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LPGA's new policies will work to avoid controversies Sophia Popov faced in 2020 after her Women's British Open win

February 08, 2021

Jan Kruger

Remember when Sophia Popov won the AIG Women’s British Open? Of course you do. The non-LPGA member’s victory was one of the best stories to come out of the 2020 season. But then remember when she wasn’t in the field at the next major, the ANA Inspiration? You probably remember that, too, because a lot of people felt like that didn’t make sense. And then when she wasn’t in the field at the tour’s final event of the season, the CME Group Tour Championship? That also baffled many.

During a player meeting on Monday, first reported by Golfweek and confirmed by Golf Digest, the LPGA Tour announced policy changes that will eliminate the chance of the Popov situation repeating itself.

Beginning this year, if a non-member wins a major she’ll get the full five-year tour membership instead of the two years received by Popov and A. Lim Kim, also a non-member when she who won the U.S. Women's Open in December. Another change is that if a non-member wins and accepts LPGA membership immediately, she will be allowed to play in the next scheduled tournament. Last year, Popov wasnt eligible to compete in the Arkansas event the week after the Womens British Open, despite member winners automatically qualifying for the next tournament after their win.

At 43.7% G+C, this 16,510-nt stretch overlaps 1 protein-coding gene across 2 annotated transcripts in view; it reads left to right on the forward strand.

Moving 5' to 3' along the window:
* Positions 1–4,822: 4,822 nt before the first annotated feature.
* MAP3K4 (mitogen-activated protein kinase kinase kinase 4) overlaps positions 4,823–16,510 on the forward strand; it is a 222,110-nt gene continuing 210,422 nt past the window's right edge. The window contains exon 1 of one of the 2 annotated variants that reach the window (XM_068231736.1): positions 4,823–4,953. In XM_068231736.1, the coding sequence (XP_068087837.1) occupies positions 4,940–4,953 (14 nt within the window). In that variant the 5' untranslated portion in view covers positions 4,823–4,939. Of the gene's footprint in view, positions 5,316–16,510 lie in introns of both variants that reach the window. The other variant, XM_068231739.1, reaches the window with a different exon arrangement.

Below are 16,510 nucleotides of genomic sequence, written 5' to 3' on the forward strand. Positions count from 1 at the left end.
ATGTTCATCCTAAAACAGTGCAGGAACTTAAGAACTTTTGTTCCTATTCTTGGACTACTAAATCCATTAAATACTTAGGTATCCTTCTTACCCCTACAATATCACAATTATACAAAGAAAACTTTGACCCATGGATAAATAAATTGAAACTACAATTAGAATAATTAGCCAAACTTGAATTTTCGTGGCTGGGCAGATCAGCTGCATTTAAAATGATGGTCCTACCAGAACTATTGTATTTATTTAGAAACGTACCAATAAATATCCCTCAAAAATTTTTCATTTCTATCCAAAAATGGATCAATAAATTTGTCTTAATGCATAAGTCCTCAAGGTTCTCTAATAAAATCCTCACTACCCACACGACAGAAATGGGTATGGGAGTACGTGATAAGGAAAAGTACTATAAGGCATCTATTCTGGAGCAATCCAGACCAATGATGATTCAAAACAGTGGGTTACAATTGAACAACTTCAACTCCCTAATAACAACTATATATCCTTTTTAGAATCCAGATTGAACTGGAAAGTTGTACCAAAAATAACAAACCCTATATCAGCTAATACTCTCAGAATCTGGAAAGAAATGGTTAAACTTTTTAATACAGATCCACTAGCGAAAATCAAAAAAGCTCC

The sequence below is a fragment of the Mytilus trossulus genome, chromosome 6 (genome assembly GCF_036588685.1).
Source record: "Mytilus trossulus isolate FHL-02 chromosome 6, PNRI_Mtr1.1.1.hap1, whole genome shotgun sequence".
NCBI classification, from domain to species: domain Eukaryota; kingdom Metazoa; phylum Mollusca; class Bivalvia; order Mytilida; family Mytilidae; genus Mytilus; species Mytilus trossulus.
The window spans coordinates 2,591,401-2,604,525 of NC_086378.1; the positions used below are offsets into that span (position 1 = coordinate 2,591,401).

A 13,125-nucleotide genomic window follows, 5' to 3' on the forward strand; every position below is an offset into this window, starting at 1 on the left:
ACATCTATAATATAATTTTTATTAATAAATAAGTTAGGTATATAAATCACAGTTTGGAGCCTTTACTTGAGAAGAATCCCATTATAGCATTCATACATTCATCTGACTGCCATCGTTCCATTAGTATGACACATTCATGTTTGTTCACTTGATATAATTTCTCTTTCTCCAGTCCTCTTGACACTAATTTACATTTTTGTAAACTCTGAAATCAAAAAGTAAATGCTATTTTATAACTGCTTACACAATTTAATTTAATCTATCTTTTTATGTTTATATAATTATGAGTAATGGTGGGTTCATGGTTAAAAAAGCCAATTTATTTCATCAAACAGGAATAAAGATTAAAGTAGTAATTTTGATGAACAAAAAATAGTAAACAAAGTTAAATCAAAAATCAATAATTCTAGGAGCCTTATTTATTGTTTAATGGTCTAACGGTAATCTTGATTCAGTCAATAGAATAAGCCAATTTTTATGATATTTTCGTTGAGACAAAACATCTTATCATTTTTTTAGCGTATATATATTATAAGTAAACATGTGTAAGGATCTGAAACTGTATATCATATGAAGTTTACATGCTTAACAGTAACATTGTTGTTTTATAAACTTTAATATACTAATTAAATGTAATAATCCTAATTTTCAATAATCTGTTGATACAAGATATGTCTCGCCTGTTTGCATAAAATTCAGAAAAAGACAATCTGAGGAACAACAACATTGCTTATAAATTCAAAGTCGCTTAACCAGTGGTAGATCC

The final policy change that would’ve helped Popov is points-related. If a non-member wins and immediately accepts tour membership, her points from that victory and the money earned will be official.

Popov didn’t get into the ANA Inspiration because of a timing issue created by the pandemic. Usually played in the spring, the ANA was moved to September. The field was set before the COVID-19 pandemic caused the date to be changed. Commissioner Mike Whan said that the field wasn’t going to change despite the tournament’s date being moved because he didn’t want anyone to be at risk of playing their way out of a major for which they'd already quallified. It’s a stance that likely few would have taken issue with if not for Popov's surprise victory. But she did win, and everyone from fans to PGA Tour players weren’t thrilled that the newest major champ wouldn’t have a chance to play the ANA weeks after her victory. Popov, 28, still gets five-year exemptions to all majors (and she can play the Women’s British Open until she’s 60), but her first ANA appearance will be in 2021. She was in the field at both of the other majors played in 2020—the KPMG Women’s PGA Championship and the U.S. Women’s Open.

As a member of the Symetra Tour when she won the Women's British Open, Popov didn’t earn points toward quailfying for the CME Group Tour Championship for her victory and the winner’s check she got was unofficial money. Had her money been official and she scored official points, she would’ve had a spot in the LPGA season finale. So, thats two big events that were played without the tour’s newest star.

Whan, who has announced that this will be his last season as commisioner while the LPGA actively seeks his replacement, said last year he’d take a look at the policies in the offseason, and the new policies the tour shared with its players, and Golf Digest, prove that he and his team did just that.